Postural Changes in Blood Pressure Associated with Interactions between Candidate Genes for Chronic Respiratory Diseases and Exposure to Particulate Matter
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CitationWilker, Elissa, Murray A. Mittleman, Augusto A. Litonjua, Audrey Poon, Andrea Baccarelli, Helen Suh, Robert O. Wright, David Sparrow, Pantel Vokonas, and Joel Schwartz. 2009. Postural Changes in Blood Pressure Associated with Interactions between Candidate Genes for Chronic Respiratory Diseases and Exposure to Particulate Matter. Environmental Health Perspectives 117(6): 935-940.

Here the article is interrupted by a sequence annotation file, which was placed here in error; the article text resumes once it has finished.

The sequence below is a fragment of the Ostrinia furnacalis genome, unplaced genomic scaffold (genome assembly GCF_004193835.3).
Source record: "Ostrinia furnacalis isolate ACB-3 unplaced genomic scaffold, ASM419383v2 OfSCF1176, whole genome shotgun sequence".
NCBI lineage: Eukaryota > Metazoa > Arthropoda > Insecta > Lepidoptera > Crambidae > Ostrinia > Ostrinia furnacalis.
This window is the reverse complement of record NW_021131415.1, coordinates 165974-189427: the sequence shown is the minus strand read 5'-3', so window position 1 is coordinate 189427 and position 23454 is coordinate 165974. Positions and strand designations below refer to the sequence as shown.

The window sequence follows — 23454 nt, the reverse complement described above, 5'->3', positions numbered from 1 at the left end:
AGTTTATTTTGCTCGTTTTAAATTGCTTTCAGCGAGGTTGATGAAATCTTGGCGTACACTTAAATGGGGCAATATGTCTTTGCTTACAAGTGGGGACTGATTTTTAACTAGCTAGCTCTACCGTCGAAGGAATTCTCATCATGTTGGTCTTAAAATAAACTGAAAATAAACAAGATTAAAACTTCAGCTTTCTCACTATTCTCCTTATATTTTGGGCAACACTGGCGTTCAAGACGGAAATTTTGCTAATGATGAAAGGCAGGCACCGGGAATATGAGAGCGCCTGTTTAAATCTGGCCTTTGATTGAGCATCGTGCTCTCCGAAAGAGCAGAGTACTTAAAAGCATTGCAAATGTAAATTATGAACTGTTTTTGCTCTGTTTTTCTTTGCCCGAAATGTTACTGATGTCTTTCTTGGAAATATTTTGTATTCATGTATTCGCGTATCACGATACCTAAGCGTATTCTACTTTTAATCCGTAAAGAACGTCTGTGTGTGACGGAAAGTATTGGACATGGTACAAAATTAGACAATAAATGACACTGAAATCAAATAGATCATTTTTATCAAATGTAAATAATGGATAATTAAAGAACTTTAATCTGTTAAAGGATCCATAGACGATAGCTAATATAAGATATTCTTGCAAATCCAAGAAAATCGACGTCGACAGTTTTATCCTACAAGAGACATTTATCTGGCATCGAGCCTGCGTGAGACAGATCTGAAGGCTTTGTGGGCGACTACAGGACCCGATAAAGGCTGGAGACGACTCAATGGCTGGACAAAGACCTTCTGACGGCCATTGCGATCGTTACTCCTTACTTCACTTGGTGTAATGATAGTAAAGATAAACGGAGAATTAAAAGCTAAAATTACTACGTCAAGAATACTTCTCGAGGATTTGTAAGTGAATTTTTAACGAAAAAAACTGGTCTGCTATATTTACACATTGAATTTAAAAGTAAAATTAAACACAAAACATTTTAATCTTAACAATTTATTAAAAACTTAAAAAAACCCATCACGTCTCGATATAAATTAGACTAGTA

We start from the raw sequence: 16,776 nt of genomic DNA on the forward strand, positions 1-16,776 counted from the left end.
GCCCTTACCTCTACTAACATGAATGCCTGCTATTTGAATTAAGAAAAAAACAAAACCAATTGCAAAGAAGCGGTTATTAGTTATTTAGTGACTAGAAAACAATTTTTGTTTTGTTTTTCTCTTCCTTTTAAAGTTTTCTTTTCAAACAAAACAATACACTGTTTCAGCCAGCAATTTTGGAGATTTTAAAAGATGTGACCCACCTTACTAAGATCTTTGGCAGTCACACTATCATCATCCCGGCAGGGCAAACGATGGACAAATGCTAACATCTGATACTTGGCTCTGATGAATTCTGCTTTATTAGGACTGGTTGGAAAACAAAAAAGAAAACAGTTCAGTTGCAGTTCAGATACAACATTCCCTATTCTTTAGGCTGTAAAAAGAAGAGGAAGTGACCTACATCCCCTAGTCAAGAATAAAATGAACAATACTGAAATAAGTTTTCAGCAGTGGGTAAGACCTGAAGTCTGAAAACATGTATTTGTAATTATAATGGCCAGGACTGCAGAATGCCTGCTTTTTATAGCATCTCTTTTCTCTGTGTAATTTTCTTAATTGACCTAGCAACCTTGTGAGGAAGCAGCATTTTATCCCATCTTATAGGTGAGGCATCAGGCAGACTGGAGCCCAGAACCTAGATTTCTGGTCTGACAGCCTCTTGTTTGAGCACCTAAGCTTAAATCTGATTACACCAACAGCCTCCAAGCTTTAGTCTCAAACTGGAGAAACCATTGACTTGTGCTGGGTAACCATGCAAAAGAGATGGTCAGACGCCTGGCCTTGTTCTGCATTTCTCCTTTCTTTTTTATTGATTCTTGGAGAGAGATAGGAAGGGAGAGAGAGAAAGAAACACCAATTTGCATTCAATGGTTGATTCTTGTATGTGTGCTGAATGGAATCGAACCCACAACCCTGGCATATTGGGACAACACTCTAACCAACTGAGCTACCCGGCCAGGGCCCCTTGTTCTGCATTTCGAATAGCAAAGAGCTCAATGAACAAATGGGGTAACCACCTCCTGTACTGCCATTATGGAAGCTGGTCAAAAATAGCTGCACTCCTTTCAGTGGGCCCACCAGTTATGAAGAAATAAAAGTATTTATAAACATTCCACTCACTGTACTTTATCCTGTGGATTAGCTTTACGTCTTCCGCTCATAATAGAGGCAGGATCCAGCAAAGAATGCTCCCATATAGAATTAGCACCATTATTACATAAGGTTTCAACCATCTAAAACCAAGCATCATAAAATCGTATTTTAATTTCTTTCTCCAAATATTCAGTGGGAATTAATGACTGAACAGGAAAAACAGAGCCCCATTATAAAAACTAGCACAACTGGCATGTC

AbstractBackground: Fine particulate matter [aerodynamic diameter ≤ 2.5 μm (PM2.5)] has been associated with autonomic dysregulation.Objective We hypothesized that PM2.5 influences postural changes in systolic blood pressure (ΔSBP) and in diastolic blood pressure (ΔDBP) and that this effect is modified by genes thought to be related to chronic lung disease. Methods: We measured blood pressure in participants every 3–5 years. ΔSBP and ΔDBP were calculated as sitting minus standing SBP and DBP. We averaged PM2.5 over 48 hr before study visits and analyzed 202 single nucleotide polymorphisms (SNPs) in 25 genes. To address multiple comparisons, data were stratified into a split sample. In the discovery cohort, the effects of SNP × PM2.5 interactions on ΔSBP and ΔDBP were analyzed using mixed models with subject-specific random intercepts. We defined positive outcomes as p < 0.1 for the interaction; we analyzed only these SNPs in the replicate cohort and confirmed them if p < 0.025 with the same sign. Confirmed associations were analyzed within the full cohort in models adjusted for anthropometric and lifestyle factors. Results: Nine hundred forty-five participants were included in our analysis. One interaction with rs9568232 in PHD finger protein 11 (PHF11) was associated with greater ΔDBP. Interactions with rs1144393 in matrix metalloprotease 1 (MMP1) and rs16930692, rs7955200, and rs10771283 in inositol 1,4,5-triphosphate receptor, type 2 (ITPR2) were associated with significantly greater ΔSBP. Because SNPs associated with ΔSBP in our analysis are in genes along the renin–angiotensin pathway, we then examined medications affecting that pathway and observed significant interactions for angiotensin receptor blockers but not angiotensin-converting enzyme inhibitors with PM2.5. Conclusions: PM2.5 influences blood pressure and autonomic function. This effect is modified by genes and drugs that also act along this pathway.
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